“(1) An alien may be arrested and detained (detention with a view to expulsion) where this is necessary in order to secure the conduct of the procedure for issuing an exclusion order or an expulsion order until it becomes enforceable, or in order to secure his or her expulsion, removal or transit. ...
(2) Detention with a view to expulsion shall be based on an order. ...
(4) The decision to detain a person with a view to his or her expulsion shall be amenable to appeal under section 72.”
26. Section 63 concerned the arrest of aliens. In so far as relevant, it provided:
“(1) The law-enforcement agencies shall be empowered to arrest an alien:
2. who is apprehended within seven days of entering the country, if he or she has entered the country by circumventing the border controls. ...”
27. Section 66 dealt with less intrusive measures:
“(1) The authorities may refrain from detaining a person with a view to his or her expulsion if they have reason to believe that the same purpose can be achieved by means of less stringent measures. ...
(2) Less stringent measures shall take the form in particular of an order to reside in accommodation designated by the authorities. Less stringent measures shall be implemented only if the alien concerned agrees to the collection of personal identification data, ...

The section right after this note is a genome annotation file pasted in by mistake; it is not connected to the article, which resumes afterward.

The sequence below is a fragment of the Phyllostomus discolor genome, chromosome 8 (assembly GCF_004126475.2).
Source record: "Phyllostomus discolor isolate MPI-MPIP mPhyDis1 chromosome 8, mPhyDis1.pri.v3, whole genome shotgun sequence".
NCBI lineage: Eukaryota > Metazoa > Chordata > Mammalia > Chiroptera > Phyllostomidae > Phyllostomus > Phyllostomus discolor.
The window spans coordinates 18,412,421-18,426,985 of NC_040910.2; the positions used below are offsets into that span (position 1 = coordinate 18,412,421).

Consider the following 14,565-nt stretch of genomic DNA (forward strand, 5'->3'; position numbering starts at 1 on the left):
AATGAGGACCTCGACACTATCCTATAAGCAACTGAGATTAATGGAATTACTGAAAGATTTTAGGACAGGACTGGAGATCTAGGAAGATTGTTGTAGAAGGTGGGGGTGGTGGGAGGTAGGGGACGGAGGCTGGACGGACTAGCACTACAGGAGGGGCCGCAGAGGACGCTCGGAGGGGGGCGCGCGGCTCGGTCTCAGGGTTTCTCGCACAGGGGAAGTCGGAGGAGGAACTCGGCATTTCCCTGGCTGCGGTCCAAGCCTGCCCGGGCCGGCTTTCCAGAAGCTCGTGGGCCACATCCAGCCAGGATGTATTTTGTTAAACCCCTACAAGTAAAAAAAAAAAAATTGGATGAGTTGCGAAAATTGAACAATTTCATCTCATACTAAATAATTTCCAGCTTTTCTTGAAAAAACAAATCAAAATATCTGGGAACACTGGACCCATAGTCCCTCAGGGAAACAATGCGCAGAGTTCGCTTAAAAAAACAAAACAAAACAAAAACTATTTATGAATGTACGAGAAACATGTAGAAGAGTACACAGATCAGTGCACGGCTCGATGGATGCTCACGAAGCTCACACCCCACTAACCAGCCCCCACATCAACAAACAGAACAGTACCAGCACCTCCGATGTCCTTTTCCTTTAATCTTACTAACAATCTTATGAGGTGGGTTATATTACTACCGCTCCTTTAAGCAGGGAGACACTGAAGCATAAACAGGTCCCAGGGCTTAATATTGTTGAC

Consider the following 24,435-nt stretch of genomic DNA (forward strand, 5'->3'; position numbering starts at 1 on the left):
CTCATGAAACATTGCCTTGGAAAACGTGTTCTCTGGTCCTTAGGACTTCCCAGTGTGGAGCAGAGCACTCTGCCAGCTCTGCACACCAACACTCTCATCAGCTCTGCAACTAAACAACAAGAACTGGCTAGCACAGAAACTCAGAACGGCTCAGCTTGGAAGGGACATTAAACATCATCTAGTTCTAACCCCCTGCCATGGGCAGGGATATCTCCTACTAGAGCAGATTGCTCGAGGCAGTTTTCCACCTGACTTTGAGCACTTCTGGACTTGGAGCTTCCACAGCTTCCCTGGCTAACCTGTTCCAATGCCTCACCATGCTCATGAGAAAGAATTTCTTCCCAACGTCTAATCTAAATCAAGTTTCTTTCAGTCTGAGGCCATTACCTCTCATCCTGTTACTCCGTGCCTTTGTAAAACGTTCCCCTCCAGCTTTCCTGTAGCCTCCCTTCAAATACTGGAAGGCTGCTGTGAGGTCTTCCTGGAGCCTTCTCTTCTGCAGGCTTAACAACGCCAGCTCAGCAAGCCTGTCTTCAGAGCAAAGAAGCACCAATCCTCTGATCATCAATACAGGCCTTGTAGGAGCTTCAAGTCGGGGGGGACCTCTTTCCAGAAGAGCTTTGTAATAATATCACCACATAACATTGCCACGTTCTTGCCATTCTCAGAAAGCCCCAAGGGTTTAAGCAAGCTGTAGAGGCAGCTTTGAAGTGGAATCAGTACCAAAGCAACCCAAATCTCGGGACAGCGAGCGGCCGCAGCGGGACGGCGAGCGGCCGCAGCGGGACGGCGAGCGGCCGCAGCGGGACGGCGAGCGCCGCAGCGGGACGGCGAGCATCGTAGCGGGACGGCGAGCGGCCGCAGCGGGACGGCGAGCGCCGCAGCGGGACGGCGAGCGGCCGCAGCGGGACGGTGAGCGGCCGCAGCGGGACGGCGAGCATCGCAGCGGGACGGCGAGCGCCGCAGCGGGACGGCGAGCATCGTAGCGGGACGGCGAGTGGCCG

(3) Following collection of his or her personal identification data, the alien concerned shall reside in the accommodation designated by the authorities and shall report every other day to a police station designated for the purpose. ...”
28. The provisions referred to in the two information sheets (see paragraphs 10 and 12 above) were the relevant provisions of the Aliens Act 1992, which was in force prior to 31 December 1997. Sections 17(2)(6) and 35(1)(1) governed the right to expel aliens who had entered Austria illegally by circumventing border controls. Section 43(1)(2) concerned the arrest of aliens who had been apprehended within seven days of circumventing border controls, and section 41 concerned detention with a view to expulsion.
B. Complaints to the Independent Administrative Panel
29. Section 72 of the Aliens Act 1997, in so far as relevant, provided: